Two Complete Sentences Separated by a Comma

AmyC1Kwiziq community member

Two Complete Sentences Separated by a Comma

I have seen a lot of sentences like the examples below:

1. Todavía no han llegado, su avión debe haberse retrasado.

They haven't arrived yet, their flight must have had a delay.

2. Cristina ha debido de ser una buena profesora, sus estudiantes le han comprado flores.

Cristina must have been a good teacher, her students bought her some flowers.

I respect that Spanish uses punctuation differently, in some cases, from the way English uses punctuation.  However, the Spanish sentences and the English translations use a comma to separate the two sentences in each example (these examples were taken from a quiz on Kwiziq).  For the Spanish, I've checked RAE and I cannot understand why these two sentences are joined by a comma when it seems they should be separated by a period or a semicolon (or even possibly adding a connector or conjunction to join them).  For the English translation, in American English we would have to somehow separate these two complete sentences with some form of punctuation (period or semicolon).  I have also seen similar constructions in other writing, but not usually in newspapers or academic writing.  If you could provide an explanation, I would appreciate it. Thank you.

Asked 2 months agocomma, sentences, period, punctuation
InmaKwiziq team member

Hola Amy,

we are going to revise the lesson where these examples that you mention are. Yes, it seems like a semicolon is more appropriate in those sentences.

Thanks for letting us know.

Inma

Two Complete Sentences Separated by a Comma

I have seen a lot of sentences like the examples below:

1. Todavía no han llegado, su avión debe haberse retrasado.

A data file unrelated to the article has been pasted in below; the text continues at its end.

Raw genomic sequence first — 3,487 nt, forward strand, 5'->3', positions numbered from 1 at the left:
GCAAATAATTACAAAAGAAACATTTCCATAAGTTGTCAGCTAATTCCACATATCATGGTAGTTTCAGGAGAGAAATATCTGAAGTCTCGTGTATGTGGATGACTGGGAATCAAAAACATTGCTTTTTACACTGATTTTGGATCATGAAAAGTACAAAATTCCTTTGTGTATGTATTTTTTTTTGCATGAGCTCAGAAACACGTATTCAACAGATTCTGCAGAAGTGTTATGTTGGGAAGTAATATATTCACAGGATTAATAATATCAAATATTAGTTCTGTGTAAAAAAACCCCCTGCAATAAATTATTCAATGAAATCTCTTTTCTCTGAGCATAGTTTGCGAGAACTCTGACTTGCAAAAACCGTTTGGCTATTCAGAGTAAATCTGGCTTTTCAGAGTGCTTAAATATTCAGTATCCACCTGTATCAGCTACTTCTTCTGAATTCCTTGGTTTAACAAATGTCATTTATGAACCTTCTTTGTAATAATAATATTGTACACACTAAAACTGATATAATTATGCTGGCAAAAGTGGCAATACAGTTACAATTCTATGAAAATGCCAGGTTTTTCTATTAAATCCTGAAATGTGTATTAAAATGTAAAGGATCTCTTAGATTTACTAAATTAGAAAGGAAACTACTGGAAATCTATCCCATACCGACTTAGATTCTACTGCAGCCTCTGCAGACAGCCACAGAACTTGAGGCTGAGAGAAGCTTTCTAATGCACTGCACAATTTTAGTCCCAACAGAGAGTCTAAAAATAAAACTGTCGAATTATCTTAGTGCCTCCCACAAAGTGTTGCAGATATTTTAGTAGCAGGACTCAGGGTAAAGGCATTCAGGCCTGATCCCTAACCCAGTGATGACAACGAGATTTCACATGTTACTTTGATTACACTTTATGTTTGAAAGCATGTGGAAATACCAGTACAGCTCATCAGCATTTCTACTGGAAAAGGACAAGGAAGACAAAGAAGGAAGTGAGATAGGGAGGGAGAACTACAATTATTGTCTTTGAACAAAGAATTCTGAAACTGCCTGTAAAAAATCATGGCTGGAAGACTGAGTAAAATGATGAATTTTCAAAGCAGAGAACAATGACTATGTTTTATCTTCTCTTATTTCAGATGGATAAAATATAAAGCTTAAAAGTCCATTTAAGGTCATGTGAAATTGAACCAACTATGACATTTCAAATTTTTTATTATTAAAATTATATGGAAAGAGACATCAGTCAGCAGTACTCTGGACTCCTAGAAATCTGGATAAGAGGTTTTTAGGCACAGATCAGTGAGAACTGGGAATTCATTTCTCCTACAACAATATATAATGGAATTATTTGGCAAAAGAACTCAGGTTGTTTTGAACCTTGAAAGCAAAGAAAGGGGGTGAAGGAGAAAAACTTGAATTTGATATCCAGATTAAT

They haven't arrived yet, their flight must have had a delay.

2. Cristina ha debido de ser una buena profesora, sus estudiantes le han comprado flores.

Cristina must have been a good teacher, her students bought her some flowers.

I respect that Spanish uses punctuation differently, in some cases, from the way English uses punctuation.  However, the Spanish sentences and the English translations use a comma to separate the two sentences in each example (these examples were taken from a quiz on Kwiziq).  For the Spanish, I've checked RAE and I cannot understand why these two sentences are joined by a comma when it seems they should be separated by a period or a semicolon (or even possibly adding a connector or conjunction to join them).  For the English translation, in American English we would have to somehow separate these two complete sentences with some form of punctuation (period or semicolon).  I have also seen similar constructions in other writing, but not usually in newspapers or academic writing.  If you could provide an explanation, I would appreciate it. Thank you.

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